Is the US on the Brink of Fascism?
Source Jim Devine
Date 09/08/12/22:55

Is the US on the Brink of Fascism?
by: Sara Robinson

THERE ARE DANGEROUS currents running through America's politics
and the way we confront them is crucial.

All through the dark years of the Bush Administration,
progressives watched in horror as Constitutional protections vanished,
nativist rhetoric ratcheted up, hate speech turned into intimidation
and violence, and the president of the United States seized for
himself powers only demanded by history's worst dictators. With each
new outrage, the small handful of us who'd made ourselves experts on
right-wing culture and politics would hear once again from worried
readers: Is this it? Have we finally become a fascist state? Are we
there yet?

And every time this question got asked, people like Chip Berlet
and Dave Neiwert and Fred Clarkson and yours truly would look up from
our maps like a parent on a long drive, and smile a wan smile of
reassurance. "Wellll...we're on a bad road, and if we don't change
course, we could end up there soon enough. But there's also still
plenty of time and opportunity to turn back. Watch, but don't worry.
As bad as this looks: no -- we are not there yet."

In tracking the mileage on this trip to perdition, many of us
relied on the work of historian Robert Paxton, who is probably the
world's pre-eminent scholar on the subject of how countries turn
fascist. In a 1998 paper published in The Journal of Modern History,
Paxton argued that the best way to recognize emerging fascist
movements isn't by their rhetoric, their politics, or their
aesthetics. Rather, he said, mature democracies turn fascist by a
recognizable process, a set of five stages that may be the most
important family resemblance that links all the whole motley
collection of 20th Century fascisms together. According to our reading
of Paxton's stages, we weren't there yet. There were certain signs --
one in particular -- we were keeping an eye out for, and we just
weren't seeing it.

And now we are. In fact, if you know what you're looking for, it's
suddenly everywhere. It's odd that I haven't been asked for quite a
while; but if you asked me today, I'd tell you that if we're not there
right now, we've certainly taken that last turn into the parking lot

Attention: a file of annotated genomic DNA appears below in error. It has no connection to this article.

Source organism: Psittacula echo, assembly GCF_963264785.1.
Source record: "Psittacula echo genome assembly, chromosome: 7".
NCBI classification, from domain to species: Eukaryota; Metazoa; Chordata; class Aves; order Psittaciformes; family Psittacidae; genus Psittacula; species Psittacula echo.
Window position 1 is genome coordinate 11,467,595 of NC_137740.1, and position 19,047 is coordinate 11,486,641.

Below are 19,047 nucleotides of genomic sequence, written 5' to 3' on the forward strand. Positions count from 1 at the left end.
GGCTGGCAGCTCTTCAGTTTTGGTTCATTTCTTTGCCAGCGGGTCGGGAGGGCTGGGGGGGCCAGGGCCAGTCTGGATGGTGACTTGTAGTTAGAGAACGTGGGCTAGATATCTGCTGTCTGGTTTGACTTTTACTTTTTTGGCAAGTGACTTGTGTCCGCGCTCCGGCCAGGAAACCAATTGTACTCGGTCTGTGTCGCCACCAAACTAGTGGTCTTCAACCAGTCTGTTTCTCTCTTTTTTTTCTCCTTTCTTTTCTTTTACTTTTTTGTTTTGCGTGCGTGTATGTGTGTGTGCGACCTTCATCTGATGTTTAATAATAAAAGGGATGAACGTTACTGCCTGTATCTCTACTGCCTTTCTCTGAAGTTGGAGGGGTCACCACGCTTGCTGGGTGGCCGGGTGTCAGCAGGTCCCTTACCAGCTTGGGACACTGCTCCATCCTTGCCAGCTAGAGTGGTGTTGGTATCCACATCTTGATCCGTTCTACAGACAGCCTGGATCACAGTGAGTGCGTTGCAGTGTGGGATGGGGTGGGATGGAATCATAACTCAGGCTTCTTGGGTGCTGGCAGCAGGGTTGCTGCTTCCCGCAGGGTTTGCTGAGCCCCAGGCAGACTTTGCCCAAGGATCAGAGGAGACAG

and are now looking for a space. Either way, our fascist American
future now looms very large in the front windshield -- and those of us
who value American democracy need to understand how we got here,
what's changing now, and what's at stake in the very near future if
these people are allowed to win -- or even hold their ground.

What Is Fascism?

The word has been bandied about by so many people so wrongly for
so long that, as Paxton points out, "Everybody is somebody else's
fascist." Given that, I always like to start these conversations by
revisiting Paxton's essential definition of the term:

"Fascism is a system of political authority and social order
intended to reinforce the unity, energy, and purity of communities in
which liberal democracy stands accused of producing division and

Elsewhere, he refines this further as:

"a form of political behavior marked by obsessive
preoccupation with community decline, humiliation or victimhood and by
compensatory cults of unity, energy and purity, in which a mass-based
party of committed nationalist militants, working in uneasy but
effective collaboration with traditional elites, abandons democratic
liberties and pursues with redemptive violence and without ethical or
legal restraints goals of internal cleansing and external expansion."

Jonah Goldberg aside, that's a basic definition most legitimate
scholars in the field can agree on, and the one I'll be referring to

From Proto-Fascism to the Tipping Point

According to Paxton, fascism unfolds in five stages. The first two
are pretty solidly behind us -- and the third should be of particular
interest to progressives right now.

In the first stage, a rural movement emerges to effect some kind